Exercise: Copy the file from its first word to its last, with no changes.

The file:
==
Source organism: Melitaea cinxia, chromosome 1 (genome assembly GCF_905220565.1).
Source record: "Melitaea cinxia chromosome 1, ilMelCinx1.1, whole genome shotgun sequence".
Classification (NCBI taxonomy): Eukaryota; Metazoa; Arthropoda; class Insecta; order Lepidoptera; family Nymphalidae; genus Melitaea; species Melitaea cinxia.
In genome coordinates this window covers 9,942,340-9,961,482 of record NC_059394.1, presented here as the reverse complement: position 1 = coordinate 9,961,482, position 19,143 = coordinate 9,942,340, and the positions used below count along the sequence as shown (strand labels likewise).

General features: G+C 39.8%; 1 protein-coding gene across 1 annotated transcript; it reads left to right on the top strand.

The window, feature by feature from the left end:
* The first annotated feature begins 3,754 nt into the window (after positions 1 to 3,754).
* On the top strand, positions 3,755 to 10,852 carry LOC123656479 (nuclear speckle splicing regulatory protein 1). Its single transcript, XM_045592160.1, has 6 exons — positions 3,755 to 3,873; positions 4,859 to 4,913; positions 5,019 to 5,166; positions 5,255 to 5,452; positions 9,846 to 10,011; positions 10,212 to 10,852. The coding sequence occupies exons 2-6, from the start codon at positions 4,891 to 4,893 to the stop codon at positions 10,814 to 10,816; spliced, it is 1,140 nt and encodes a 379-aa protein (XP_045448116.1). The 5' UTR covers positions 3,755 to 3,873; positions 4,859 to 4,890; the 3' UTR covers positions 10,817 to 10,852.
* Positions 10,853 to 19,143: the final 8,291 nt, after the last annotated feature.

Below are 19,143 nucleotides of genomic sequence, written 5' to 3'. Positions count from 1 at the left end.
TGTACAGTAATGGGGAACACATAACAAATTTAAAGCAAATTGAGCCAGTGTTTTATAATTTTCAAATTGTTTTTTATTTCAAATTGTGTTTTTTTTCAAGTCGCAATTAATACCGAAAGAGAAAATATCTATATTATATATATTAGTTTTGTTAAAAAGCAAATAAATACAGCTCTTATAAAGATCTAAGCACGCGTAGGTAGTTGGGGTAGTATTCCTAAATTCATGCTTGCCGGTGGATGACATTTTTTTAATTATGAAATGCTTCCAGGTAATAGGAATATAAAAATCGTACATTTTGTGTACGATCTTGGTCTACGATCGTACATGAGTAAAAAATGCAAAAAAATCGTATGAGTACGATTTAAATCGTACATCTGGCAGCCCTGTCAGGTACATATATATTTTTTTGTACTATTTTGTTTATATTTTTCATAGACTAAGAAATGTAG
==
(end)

Source organism: Melitaea cinxia, chromosome 1 (genome assembly GCF_905220565.1).
Source record: "Melitaea cinxia chromosome 1, ilMelCinx1.1, whole genome shotgun sequence".
Classification (NCBI taxonomy): Eukaryota; Metazoa; Arthropoda; class Insecta; order Lepidoptera; family Nymphalidae; genus Melitaea; species Melitaea cinxia.
In genome coordinates this window covers 9,942,340-9,961,482 of record NC_059394.1, presented here as the reverse complement: position 1 = coordinate 9,961,482, position 19,143 = coordinate 9,942,340, and the positions used below count along the sequence as shown (strand labels likewise).

General features: G+C 39.8%; 1 protein-coding gene across 1 annotated transcript; it reads left to right on the top strand.

The window, feature by feature from the left end:
* The first annotated feature begins 3,754 nt into the window (after positions 1 to 3,754).
* On the top strand, positions 3,755 to 10,852 carry LOC123656479 (nuclear speckle splicing regulatory protein 1). Its single transcript, XM_045592160.1, has 6 exons — positions 3,755 to 3,873; positions 4,859 to 4,913; positions 5,019 to 5,166; positions 5,255 to 5,452; positions 9,846 to 10,011; positions 10,212 to 10,852. The coding sequence occupies exons 2-6, from the start codon at positions 4,891 to 4,893 to the stop codon at positions 10,814 to 10,816; spliced, it is 1,140 nt and encodes a 379-aa protein (XP_045448116.1). The 5' UTR covers positions 3,755 to 3,873; positions 4,859 to 4,890; the 3' UTR covers positions 10,817 to 10,852.
* Positions 10,853 to 19,143: the final 8,291 nt, after the last annotated feature.

Below are 19,143 nucleotides of genomic sequence, written 5' to 3'. Positions count from 1 at the left end.
TGTACAGTAATGGGGAACACATAACAAATTTAAAGCAAATTGAGCCAGTGTTTTATAATTTTCAAATTGTTTTTTATTTCAAATTGTGTTTTTTTTCAAGTCGCAATTAATACCGAAAGAGAAAATATCTATATTATATATATTAGTTTTGTTAAAAAGCAAATAAATACAGCTCTTATAAAGATCTAAGCACGCGTAGGTAGTTGGGGTAGTATTCCTAAATTCATGCTTGCCGGTGGATGACATTTTTTTAATTATGAAATGCTTCCAGGTAATAGGAATATAAAAATCGTACATTTTGTGTACGATCTTGGTCTACGATCGTACATGAGTAAAAAATGCAAAAAAATCGTATGAGTACGATTTAAATCGTACATCTGGCAGCCCTGTCAGGTACATATATATTTTTTTGTACTATTTTGTTTATATTTTTCATAGACTAAGAAATGTAG